The United States is sharpening its criticism of the Qatar-based Arabic TV network al-Jazeera, accusing the station of inflammatory and false reporting that has made the situation in Iraq "more dangerous." Secretary of State Colin Powell took up the issue Tuesday with Qatar's foreign minister, Sheik Hamad Bin Jassim al-Thani.
The Bush administration has long been critical of al-Jazeera, for among other things broadcasting unedited tapes of Osama bin Laden and other terrorist figures urging attacks on U.S. interests.
But it is now pressing the station's host country, Qatar, to take unspecified actions to address U.S. concerns about what officials here say is a pattern of inflammatory and false reporting of American military operations in Iraq.
Secretary of State Colin Powell told reporters that al-Jazeera's reporting is among difficult issues that "intrude" on the otherwise-close U.S.-Qatari relationship. He said it was a matter of "intense discussions" at Tuesday's first session of a U.S.-Qatar "strategic dialogue" led by Mr. Powell and the Qatari foreign minister.
Mr. Powell did not elaborate on U.S. concerns. But State Department spokesman Richard Boucher said U.S. officials in Baghdad have documented "case after case" of false, tendentious and inflammatory reports by the broadcaster about U.S. military operations.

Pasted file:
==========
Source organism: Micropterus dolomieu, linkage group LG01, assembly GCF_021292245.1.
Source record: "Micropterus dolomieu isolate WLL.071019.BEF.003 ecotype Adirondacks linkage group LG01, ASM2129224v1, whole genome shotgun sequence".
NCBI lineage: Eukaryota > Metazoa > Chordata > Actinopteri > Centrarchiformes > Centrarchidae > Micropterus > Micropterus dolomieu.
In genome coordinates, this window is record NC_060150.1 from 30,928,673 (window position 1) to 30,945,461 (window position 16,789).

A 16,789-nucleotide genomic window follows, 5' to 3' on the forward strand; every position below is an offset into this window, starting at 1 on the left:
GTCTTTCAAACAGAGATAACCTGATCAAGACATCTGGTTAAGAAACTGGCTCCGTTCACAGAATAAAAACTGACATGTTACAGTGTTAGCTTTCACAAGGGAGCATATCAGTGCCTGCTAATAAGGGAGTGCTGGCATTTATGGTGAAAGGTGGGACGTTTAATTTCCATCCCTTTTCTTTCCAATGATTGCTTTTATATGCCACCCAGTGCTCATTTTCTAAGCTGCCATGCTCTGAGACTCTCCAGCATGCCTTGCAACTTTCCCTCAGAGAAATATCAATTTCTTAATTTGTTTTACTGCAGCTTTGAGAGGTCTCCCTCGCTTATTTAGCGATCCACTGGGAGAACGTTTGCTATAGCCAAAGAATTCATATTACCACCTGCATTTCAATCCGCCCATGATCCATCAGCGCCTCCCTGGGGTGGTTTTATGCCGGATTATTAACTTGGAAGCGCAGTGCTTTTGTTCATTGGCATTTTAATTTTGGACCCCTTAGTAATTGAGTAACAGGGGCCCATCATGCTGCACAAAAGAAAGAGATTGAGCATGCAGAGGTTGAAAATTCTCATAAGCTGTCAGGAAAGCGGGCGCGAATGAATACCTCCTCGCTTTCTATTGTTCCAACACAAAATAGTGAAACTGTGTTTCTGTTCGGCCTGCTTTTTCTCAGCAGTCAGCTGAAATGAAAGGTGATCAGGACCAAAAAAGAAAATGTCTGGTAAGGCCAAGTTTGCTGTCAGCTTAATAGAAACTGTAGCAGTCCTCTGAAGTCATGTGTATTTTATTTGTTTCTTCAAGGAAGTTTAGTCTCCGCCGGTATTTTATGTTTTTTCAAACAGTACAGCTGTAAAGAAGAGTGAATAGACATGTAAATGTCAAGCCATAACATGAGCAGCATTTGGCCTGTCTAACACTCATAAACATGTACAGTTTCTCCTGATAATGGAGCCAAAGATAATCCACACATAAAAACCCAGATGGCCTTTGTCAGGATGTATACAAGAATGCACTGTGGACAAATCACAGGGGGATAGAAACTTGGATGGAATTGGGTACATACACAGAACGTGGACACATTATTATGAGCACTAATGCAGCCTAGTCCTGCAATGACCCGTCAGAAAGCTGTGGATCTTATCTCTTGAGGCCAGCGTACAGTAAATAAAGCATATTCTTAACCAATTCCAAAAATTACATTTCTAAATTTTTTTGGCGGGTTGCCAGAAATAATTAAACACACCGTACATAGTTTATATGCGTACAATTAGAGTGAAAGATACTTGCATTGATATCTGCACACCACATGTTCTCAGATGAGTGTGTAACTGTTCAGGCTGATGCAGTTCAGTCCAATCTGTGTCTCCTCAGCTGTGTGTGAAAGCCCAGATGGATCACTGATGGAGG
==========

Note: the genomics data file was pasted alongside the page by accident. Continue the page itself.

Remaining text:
"It's not a question for us of freedom of the press and free speech. We obviously support those values around the world, and especially in the Arab world," he said. "We have very deep concerns about al-Jazeera's broadcasts, because again and again we find inaccurate, false, wrong, reports that we think are designed to be inflammatory that appear on this network, and that make life, make the situation, more tense, more inflamed and even more dangerous for Americans, for Iraqis, for Arabs and other people who are involved, particularly in Iraq."
Pressed for specific examples, Mr. Boucher cited two April 9 reports by al-Jazeera that he said were "totally wrong": that U.S. forces had used cluster bombs in Fallujah and Najaf and that children were being "cut to pieces" by American gunfire in Falujah.
The spokesman did not specify what the United States expected Qatari authorities to do about the situation, but he said they have a "role of responsibility" for the broadcaster and understand U.S. concerns.
The Qatari royal family, of which Foreign Minister Al-Thani is a member, is a principal investor in the TV station. In the past, Qatari officials have brushed aside U.S. criticism, citing a desire to promote free expression.
Al-Jazeera and another all-news Arabic network, al-Arabiya, which has also been the subject of some U.S. criticism, have attracted large audiences with their graphic coverage of fighting in Iraq.
Recognizing the reach of the stations, administration officials including Secretary Powell have made themselves available to be interviewed by them to convey the U.S. viewpoint.